How to Deal With Far Right Splits French Conservatives
France's extreme-right National Front party, which has played a pivotal role in French politics since the 1980s, is again setting the tone of the nation's political debate.
Provocative comments last month from National Front leader Jean-Marie Le Pen advocating the "inequality of races" prompted the government to respond with controversial new legislation limiting "hate speech."
The new law would impose mandatory jail sentences for comments such as Mr. Le Pen's and could effectively outlaw his party.
At the same time, Prime Minister Alain Jupp announced this week that he will propose stronger laws limiting immigration in France - a key National Front demand. In addition, the government is proposing changes in election laws that would guarantee the National Front representation in the legislature. These conflicting strategies on how to deal with the National Front reflect deeper divisions among French conservatives on how to hold on to their majority in 1998 legislative elections.
But critics say that the result of such proposals could be to strengthen extremist movements and put unreasonable curbs on public debate.
This week, the government hit new lows in public-opinion surveys. Only 31 percent of French polled are satisfied with their government, down 6 points from last month, according to a survey published yesterday in the weekly Paris Match by the Paris-based polling institute BVA.
Economic reforms, including a recent promised tax cut, have done little to reassure a public that is most concerned about the 12.5 percent unemployment rate. Today, unions plan to disrupt public-transport service in Paris and have set an Oct. 17 strike date to protest government spending cuts and layoffs. In response, Mr. Jupp promises to put his government's economic program on the line as the legislature reconvenes next week. With an 83 percent majority, formal approval is assured.
But conservatives worry that they will not be able to carry that majority past the next legislative elections. Recent polls give the edge in the 1998 vote to opposition Socialists.
Moreover, many key conservative leaders are not convinced that the government's new political agenda that attacks the National Front, while reaching out to its voters, is part of the solution.
Commenting on the government's plans to revamp the electoral system, Senate President Ren Monory told conservative deputies in their annual meeting this week to "forget these last-minute electoral maneuverings that end up doing more harm than good .... Don't try to run faster than Le Pen, he will always be faster than us!"
Faced with a similar prospect of losing his majority in 1986 elections, then-Socialist President Mitterrand also tinkered with the election laws to fragment the conservative opposition. The broad system of proportional representation he introduced guaranteed representation to small parties. While the change did not prevent a conservative victory, it cushioned Socialist losses and gave the National Front 35 seats.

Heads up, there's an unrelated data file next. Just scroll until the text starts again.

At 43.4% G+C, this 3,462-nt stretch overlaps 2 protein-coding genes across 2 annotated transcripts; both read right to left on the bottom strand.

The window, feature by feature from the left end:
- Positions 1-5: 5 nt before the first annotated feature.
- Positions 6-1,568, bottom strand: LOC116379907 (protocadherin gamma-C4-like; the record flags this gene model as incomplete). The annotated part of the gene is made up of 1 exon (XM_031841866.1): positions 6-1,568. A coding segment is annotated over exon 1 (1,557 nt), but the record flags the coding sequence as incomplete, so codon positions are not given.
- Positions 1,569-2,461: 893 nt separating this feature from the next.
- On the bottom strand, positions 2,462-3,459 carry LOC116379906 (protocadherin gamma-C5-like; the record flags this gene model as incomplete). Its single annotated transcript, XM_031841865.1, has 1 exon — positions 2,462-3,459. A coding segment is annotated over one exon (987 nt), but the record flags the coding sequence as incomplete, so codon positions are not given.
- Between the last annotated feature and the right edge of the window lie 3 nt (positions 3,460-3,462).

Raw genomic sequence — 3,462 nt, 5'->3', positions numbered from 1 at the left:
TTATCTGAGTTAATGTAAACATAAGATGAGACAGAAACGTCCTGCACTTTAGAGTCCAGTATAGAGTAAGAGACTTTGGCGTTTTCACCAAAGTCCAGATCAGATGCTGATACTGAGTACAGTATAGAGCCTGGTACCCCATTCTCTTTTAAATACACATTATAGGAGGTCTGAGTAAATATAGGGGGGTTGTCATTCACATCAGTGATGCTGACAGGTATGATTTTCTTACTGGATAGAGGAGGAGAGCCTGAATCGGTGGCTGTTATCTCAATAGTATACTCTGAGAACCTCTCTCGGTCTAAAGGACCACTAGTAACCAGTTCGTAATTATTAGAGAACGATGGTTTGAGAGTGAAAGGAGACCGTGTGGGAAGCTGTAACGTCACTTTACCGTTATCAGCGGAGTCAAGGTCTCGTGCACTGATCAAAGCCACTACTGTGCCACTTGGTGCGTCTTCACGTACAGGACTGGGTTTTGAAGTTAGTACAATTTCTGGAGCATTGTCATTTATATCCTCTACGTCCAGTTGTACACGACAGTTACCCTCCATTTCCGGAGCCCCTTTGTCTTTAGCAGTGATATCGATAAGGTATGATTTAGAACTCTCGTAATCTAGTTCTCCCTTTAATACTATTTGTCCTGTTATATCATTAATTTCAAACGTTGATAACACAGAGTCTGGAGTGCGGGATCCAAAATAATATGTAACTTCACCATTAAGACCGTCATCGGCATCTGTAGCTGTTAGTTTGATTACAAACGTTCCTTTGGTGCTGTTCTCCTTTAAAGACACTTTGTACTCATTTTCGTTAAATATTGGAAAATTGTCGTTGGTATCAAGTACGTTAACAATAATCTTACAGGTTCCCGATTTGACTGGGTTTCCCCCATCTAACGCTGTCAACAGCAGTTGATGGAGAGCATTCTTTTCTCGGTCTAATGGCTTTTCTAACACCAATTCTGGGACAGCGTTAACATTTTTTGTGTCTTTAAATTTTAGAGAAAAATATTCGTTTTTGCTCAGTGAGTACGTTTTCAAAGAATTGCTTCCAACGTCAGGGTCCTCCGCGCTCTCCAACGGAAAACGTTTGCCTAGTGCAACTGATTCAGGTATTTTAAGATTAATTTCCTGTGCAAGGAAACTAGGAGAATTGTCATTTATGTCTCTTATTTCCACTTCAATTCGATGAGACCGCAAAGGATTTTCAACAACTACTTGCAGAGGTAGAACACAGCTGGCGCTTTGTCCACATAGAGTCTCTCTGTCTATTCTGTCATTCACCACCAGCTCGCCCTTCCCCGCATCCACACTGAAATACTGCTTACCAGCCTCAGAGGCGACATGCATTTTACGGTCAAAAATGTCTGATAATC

President Jacques Chirac is now considering a return to some form of proportional representation - a move that could help preserve his majority in 1998. A draft proposal would have reduced by a half the number of seats for Socialists and given the National Front 35 seats, according to vote projections.
National Front leaders welcome this move but insist that it is not intended as a gift to their party.
"The government is just looking for an election formula that will help save its majority, and it happens to help us," says Bruno Mgret, the National Front's No. 2, in an interview.
However, the government's proposed antiracist law, which clearly targets the National Front, could have more sweeping impact.
This month, Justice Minister Jacques Toubon said he will propose a law to that would punish the publication of xenophobic and racist ideas. Current law only punishes acts that incite discrimination, hatred, or violence.
"I worry that the Toubon text ... could open a breach to repress opinion that goes far beyond racism," says Henri Leclerc, president of the Paris-based French Human Rights League, in an interview with the daily Liberation.
NATIONAL Front leaders describe the proposed law as a "boomerang" that they will use against "anti-French racists." "There are young [immigrants] in the suburbs who say things against France, the French, and the [Roman] Catholic religion, along with some French intellectuals and certain Jewish publications. We could use this law against all these groups," Mr. Mgret says.
In response, Mr. Toubon says his law is not directed just against the National Front. "The new law also permits prosecution of anti-French or anti-European racist messages as expressed by certain Islamic extremists," he said in an interview yesterday with the conservative daily Le Figaro.
Many deputies have also expressed doubts about the new law. "Once again we're giving the impression that politicians are just running in the wake of the National Front," says conservative deputy Pierre Mazeaud.